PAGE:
The London Guarantee and Accident Building, one of Chicago’s most recognizable landmarks, is being redeveloped. The massive old building is more or less vacant, and crews are at work all over the exterior, which sports gaping holes where old windows and damaged stone have been removed. More
I was walking south toward the State Street Bridge after lunching with a friend at the Nordstrom Café. It was cold and windy and had just begun snowing, but I stubbornly ignored the conditions and took a few photographs with my trusty Canon, because I so seldom find myself walking this way. Plus, the weak grey light made the old grey skyscrapers look all the more showy.
In the viewfinder, the images looked normal, so it was distressing to get home and find that I had been abusing my camera and that each digital image was split between two different settings.
Nonetheless, I thought that, when processed as a black and white image, this one of the Jewelers Building at 35 East Wacker was still worth saving. If nothing else, it’s a memento of a moment and a day.
Crossing the bridge was a sad reminder of the two young people who died in the river’s icy waters just a few days ago. Yes, there is some hysteria about the weather, but there are also real hazards in cold-weather Chicago.
Yesterday we had to take our car in for service, which meant driving out to the west side on Division. It’s an old industrial no-man’s-land, with a rusty old bridge over the Chicago River and an old paper factory made of aged red brick.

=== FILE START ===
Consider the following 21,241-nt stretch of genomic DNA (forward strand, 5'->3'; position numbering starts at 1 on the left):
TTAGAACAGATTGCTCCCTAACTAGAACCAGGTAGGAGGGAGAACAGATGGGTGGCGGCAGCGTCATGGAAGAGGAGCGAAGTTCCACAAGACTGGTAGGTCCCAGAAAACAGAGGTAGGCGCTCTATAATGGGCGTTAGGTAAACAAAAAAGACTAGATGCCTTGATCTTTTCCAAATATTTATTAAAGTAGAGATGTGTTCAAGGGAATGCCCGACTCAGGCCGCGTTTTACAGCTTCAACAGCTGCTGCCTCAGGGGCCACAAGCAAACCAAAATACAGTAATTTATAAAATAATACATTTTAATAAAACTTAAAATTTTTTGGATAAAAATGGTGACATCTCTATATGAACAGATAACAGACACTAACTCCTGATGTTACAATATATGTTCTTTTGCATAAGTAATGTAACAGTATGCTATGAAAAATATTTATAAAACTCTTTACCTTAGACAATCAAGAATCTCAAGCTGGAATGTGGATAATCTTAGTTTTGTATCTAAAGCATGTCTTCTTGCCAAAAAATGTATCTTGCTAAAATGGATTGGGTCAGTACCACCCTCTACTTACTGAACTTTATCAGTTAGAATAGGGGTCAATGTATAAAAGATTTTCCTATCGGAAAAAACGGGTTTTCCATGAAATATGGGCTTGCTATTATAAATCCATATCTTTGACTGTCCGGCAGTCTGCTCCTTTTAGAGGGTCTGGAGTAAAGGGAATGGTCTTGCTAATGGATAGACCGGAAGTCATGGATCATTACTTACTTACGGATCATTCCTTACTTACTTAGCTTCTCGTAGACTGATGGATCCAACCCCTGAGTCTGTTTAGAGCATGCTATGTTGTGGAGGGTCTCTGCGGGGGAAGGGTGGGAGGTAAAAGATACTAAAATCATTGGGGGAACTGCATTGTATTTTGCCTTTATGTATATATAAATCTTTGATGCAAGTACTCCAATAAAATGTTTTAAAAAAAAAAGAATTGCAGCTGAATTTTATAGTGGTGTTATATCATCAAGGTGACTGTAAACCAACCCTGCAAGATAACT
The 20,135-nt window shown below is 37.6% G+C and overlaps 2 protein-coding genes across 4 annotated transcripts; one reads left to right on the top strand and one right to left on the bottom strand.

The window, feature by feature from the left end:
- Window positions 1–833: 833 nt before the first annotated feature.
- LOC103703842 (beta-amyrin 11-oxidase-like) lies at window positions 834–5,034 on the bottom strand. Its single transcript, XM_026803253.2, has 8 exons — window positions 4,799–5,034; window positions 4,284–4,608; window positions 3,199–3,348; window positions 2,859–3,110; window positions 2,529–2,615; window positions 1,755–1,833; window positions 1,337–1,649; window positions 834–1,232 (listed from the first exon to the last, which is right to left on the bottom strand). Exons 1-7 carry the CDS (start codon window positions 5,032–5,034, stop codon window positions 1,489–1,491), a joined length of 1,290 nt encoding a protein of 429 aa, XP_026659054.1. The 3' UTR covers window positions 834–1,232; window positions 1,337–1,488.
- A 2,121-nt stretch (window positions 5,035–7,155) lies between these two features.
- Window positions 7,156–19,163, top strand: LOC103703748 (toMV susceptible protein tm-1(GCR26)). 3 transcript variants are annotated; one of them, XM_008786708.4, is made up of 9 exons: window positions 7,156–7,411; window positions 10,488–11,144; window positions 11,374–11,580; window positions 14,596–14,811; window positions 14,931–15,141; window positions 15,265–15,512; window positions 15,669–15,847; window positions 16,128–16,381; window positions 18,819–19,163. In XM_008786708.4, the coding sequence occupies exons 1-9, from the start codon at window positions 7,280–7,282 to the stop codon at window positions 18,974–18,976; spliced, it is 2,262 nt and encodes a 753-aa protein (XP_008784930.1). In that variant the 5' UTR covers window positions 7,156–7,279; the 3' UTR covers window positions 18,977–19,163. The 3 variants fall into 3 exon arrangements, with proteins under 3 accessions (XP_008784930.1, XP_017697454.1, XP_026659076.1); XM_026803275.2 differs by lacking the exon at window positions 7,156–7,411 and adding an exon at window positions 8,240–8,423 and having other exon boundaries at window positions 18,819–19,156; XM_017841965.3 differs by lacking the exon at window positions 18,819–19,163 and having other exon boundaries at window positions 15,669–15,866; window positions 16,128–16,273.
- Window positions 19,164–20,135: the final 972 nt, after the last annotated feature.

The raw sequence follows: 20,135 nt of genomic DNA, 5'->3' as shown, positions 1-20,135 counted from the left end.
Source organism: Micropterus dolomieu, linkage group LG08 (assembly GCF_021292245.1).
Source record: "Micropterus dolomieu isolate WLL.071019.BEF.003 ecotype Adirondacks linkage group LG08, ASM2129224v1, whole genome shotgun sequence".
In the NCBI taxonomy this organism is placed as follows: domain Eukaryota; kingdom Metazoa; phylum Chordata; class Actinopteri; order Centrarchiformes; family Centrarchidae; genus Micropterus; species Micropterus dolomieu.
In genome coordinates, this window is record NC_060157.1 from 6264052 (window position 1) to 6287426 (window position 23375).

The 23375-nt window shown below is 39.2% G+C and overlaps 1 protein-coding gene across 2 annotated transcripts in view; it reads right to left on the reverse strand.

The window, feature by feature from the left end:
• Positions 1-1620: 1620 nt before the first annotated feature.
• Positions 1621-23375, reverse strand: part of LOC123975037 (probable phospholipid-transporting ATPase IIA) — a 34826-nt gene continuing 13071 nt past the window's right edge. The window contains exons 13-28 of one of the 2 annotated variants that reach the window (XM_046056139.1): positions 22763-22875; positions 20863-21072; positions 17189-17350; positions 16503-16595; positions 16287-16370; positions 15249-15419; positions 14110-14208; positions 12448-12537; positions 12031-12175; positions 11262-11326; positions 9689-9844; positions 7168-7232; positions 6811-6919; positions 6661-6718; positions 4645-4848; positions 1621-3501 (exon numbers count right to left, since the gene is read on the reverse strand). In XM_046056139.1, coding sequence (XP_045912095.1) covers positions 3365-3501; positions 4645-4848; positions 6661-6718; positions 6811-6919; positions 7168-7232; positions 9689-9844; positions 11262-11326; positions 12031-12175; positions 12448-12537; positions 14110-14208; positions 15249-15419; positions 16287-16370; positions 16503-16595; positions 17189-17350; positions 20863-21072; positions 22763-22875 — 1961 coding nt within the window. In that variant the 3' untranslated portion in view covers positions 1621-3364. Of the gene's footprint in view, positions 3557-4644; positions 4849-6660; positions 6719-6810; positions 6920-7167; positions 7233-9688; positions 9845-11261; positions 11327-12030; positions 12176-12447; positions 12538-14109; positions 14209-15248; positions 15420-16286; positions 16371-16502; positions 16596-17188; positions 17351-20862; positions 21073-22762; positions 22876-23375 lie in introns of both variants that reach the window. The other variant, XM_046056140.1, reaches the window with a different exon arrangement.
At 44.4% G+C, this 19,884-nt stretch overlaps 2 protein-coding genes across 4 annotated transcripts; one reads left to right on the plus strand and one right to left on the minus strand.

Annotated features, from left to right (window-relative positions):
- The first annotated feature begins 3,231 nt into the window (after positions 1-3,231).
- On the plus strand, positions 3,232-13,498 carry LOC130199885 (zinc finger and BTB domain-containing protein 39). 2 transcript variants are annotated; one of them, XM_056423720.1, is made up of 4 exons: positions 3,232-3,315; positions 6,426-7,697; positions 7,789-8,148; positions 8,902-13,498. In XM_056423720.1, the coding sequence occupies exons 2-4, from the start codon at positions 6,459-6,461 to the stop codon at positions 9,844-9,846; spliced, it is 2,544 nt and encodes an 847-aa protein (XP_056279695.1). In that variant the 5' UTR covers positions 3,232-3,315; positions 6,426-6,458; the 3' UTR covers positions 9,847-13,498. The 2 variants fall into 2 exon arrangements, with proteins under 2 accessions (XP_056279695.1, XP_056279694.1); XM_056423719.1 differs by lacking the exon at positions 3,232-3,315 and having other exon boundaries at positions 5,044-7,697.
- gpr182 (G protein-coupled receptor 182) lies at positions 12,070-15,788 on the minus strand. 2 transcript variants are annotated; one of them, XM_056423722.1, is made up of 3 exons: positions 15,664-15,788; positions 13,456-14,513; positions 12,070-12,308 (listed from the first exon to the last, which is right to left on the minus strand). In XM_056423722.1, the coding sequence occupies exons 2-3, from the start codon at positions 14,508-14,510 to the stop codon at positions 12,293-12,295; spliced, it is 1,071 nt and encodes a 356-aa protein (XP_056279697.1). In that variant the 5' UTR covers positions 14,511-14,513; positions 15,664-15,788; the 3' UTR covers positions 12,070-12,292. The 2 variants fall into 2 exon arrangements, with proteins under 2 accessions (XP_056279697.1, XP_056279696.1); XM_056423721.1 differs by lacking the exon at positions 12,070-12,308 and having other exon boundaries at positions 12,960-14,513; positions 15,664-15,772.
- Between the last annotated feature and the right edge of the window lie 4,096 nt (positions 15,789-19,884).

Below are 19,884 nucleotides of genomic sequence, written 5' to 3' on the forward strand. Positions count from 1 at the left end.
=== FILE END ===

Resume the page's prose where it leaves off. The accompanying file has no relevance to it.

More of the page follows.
The Brown Line trains are running again now that repairs to the Wells Street Bridge have been completed. It was quite a project! When I took the train north across the bridge yesterday evening, the river was still crowded with repair barges and equipment. A tour boat plied the waters, carrying its passengers toward an up-close view of the site.
Images have been ‘posterized.’
Click to enlarge.
In this photograph, their wish come true.
A replacement section of the Wells Street Bridge rests on a barge in front of the Merchandise Mart. The bridge repairs that started several weeks ago are about to enter their second phase, and the bridge, from which I took this picture (and this one and this one), will again be closed.
The city is always building, leading to the complex vista that Celia, commuting, sees daily: the buildings, bridges, and balustrades rimming the River, offering a pleasing spectacle to the passing trains. Cars, trains, boats, and pedestrians pass distractedly through a landscape that’s the work of many decades and thousands upon thousands of laborers’ hands.
The repair barge in the river, for fixing the bridge, is fleeting evidence of all that goes in to making this the home that we know.
In the wake of St. Patrick’s Day, the Chicago River is still quite green about the gills.